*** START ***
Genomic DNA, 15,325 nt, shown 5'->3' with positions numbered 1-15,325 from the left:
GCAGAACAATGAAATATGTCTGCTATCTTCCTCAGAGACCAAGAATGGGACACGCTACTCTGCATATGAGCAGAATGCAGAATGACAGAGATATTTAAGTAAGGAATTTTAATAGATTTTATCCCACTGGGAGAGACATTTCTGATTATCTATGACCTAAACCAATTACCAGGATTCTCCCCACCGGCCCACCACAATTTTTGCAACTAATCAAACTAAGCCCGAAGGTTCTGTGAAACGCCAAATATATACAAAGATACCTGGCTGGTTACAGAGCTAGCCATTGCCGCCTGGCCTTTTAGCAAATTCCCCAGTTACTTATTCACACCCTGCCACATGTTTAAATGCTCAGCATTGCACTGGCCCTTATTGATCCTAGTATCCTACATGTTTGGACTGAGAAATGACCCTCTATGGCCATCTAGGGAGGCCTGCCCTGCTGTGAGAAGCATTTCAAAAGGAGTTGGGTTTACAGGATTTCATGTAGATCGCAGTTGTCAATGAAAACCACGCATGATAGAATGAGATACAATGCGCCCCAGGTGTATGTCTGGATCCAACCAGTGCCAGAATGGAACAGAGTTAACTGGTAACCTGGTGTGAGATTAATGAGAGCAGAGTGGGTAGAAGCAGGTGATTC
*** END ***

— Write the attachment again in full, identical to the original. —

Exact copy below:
Genomic DNA, 15,325 nt, shown 5'->3' with positions numbered 1-15,325 from the left:
GCAGAACAATGAAATATGTCTGCTATCTTCCTCAGAGACCAAGAATGGGACACGCTACTCTGCATATGAGCAGAATGCAGAATGACAGAGATATTTAAGTAAGGAATTTTAATAGATTTTATCCCACTGGGAGAGACATTTCTGATTATCTATGACCTAAACCAATTACCAGGATTCTCCCCACCGGCCCACCACAATTTTTGCAACTAATCAAACTAAGCCCGAAGGTTCTGTGAAACGCCAAATATATACAAAGATACCTGGCTGGTTACAGAGCTAGCCATTGCCGCCTGGCCTTTTAGCAAATTCCCCAGTTACTTATTCACACCCTGCCACATGTTTAAATGCTCAGCATTGCACTGGCCCTTATTGATCCTAGTATCCTACATGTTTGGACTGAGAAATGACCCTCTATGGCCATCTAGGGAGGCCTGCCCTGCTGTGAGAAGCATTTCAAAAGGAGTTGGGTTTACAGGATTTCATGTAGATCGCAGTTGTCAATGAAAACCACGCATGATAGAATGAGATACAATGCGCCCCAGGTGTATGTCTGGATCCAACCAGTGCCAGAATGGAACAGAGTTAACTGGTAACCTGGTGTGAGATTAATGAGAGCAGAGTGGGTAGAAGCAGGTGATTC